Trends Come Back to Surprise Investors

Chidem Kurdas

It’s a common pattern. No sooner than a view solidifies into conventional wisdom, it turns out to be wrong. So it was with 2014’s top hedge fund strategy.

This is a strategy where the investment products are not “funds” but “programs” or “pools.” The practitioners are not portfolio managers— they are called commodity trading advisors, though mostly they trade stock or interest rate futures and many have nothing to do with agricultural or extractive commodities.

Collectively they may be referred to as CTAs or managed futures. Though they pursue a variety of ideas, they are known widely for trend following, that is, using computer algorithms that identify persistent market movements. Whether the trend is up or down does not matter in the least as long as it persists long enough in one direction to be traded on.

Trend followers performed poorly in the past three years and looked lackluster in the first half of 2014. Investors moved money away from them. The larger firms were subject to snarky news headlines announcing their pathetic state and the lack of trends to make money from.

CTAs’ share of global hedge fund assets, never large, became even more miniscule. It may be down to less than 2%.

In the meantime new trends were forming, fed by events in the Ukraine, in Greece, in American shale formations. During the second half of 2014 powerful downward trends emerged in the ruble, the euro, oil. So it turned out to be a great year for trend followers after some of their clients redeemed.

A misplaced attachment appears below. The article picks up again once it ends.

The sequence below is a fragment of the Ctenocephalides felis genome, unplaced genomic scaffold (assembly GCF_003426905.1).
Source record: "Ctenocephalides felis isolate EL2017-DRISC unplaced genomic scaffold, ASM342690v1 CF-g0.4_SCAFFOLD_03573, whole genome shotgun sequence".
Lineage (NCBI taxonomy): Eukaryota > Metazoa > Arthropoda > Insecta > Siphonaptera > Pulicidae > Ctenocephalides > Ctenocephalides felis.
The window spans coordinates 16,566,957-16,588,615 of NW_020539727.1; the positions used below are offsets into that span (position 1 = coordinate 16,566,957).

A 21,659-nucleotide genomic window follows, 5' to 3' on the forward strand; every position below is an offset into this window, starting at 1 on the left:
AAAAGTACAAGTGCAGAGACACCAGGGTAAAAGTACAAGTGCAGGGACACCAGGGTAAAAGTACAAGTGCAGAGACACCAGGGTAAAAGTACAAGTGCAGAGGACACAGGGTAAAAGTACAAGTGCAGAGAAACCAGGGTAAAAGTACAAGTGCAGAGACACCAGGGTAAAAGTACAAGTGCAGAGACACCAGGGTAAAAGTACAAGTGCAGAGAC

Funnily – or tragically, if you wish – there was a similar situation in the financial crisis. People would not invest with CTAs, whose returns tend to be very volatile. Whereupon in 2008 managed futures was one of the very few investments to make double-digit positive returns.

One disconcerting feature of CTAs is that their returns are more widely dispersed than those of other strategies. Top and bottom performers can be apart by 90 percentage points or more.

That means that different data bases, which may overlap but generally do not have the same constituent CTAs, show different results. For 2014, some databases report 6% or 7% for managed futures. Others say 8%. But the Credit Suisse Index has 18.37%, presumably because it contains a number of the year’s outperforming CTAs.

Some of the largest futures trading programs illustrate the pattern of big profits toward the end of the year. Thus Winton Capital’s diversified program gained almost 5% in November, ending the year up 14.6%. That was its best since 2008, when it made over 20%.

The 14.6% is less than the return for Credit Suisse Index managed futures, probably reflecting the fact that trend following is only part of the Winton program. All-out trend followers made higher returns.

But to put it into perspective. The Dow Jones World Index made 2.12%, S&P 500 made 13.69%, hedge funds as a whole made around 4%. The Winton program beat the S&P 500 net of fees—and those fees are substantial, though Winton promises to keep them down for a new American mutual fund with a global stock strategy.

As of the end of 2014 Winton had $26.8 billion in assets in various strategies, not limited to futures trading. Assets are down from $28 billion in 2011.

What do investors now say about withdrawing their money from CTAs? They say hindsight is 20/20. As always.

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